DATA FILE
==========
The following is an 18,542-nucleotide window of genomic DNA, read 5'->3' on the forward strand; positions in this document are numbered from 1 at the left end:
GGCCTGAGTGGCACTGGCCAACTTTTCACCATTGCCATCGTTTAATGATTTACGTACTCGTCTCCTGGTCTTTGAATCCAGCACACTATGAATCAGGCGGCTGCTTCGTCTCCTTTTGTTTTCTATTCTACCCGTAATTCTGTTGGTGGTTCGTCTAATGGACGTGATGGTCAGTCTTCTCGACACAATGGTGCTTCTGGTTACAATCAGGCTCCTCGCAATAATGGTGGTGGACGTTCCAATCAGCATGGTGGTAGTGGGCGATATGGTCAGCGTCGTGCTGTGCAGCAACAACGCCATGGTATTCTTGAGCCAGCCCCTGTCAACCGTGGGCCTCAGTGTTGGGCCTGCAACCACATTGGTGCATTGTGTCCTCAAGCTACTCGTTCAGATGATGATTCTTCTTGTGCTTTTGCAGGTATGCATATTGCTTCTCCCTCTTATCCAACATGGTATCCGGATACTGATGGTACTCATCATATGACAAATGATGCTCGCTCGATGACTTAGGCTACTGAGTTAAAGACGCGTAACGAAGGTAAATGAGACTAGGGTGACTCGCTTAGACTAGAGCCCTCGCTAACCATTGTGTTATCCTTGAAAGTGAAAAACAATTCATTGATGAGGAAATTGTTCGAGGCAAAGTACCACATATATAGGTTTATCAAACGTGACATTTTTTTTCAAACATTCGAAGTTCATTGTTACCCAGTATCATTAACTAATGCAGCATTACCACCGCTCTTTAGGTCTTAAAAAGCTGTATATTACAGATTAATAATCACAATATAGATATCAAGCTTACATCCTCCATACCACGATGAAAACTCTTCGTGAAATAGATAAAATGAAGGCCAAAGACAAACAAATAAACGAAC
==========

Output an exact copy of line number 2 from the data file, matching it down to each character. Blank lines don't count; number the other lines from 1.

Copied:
GGCCTGAGTGGCACTGGCCAACTTTTCACCATTGCCATCGTTTAATGATTTACGTACTCGTCTCCTGGTCTTTGAATCCAGCACACTATGAATCAGGCGGCTGCTTCGTCTCCTTTTGTTTTCTATTCTACCCGTAATTCTGTTGGTGGTTCGTCTAATGGACGTGATGGTCAGTCTTCTCGACACAATGGTGCTTCTGGTTACAATCAGGCTCCTCGCAATAATGGTGGTGGACGTTCCAATCAGCATGGTGGTAGTGGGCGATATGGTCAGCGTCGTGCTGTGCAGCAACAACGCCATGGTATTCTTGAGCCAGCCCCTGTCAACCGTGGGCCTCAGTGTTGGGCCTGCAACCACATTGGTGCATTGTGTCCTCAAGCTACTCGTTCAGATGATGATTCTTCTTGTGCTTTTGCAGGTATGCATATTGCTTCTCCCTCTTATCCAACATGGTATCCGGATACTGATGGTACTCATCATATGACAAATGATGCTCGCTCGATGACTTAGGCTACTGAGTTAAAGACGCGTAACGAAGGTAAATGAGACTAGGGTGACTCGCTTAGACTAGAGCCCTCGCTAACCATTGTGTTATCCTTGAAAGTGAAAAACAATTCATTGATGAGGAAATTGTTCGAGGCAAAGTACCACATATATAGGTTTATCAAACGTGACATTTTTTTTCAAACATTCGAAGTTCATTGTTACCCAGTATCATTAACTAATGCAGCATTACCACCGCTCTTTAGGTCTTAAAAAGCTGTATATTACAGATTAATAATCACAATATAGATATCAAGCTTACATCCTCCATACCACGATGAAAACTCTTCGTGAAATAGATAAAATGAAGGCCAAAGACAAACAAATAAACGAAC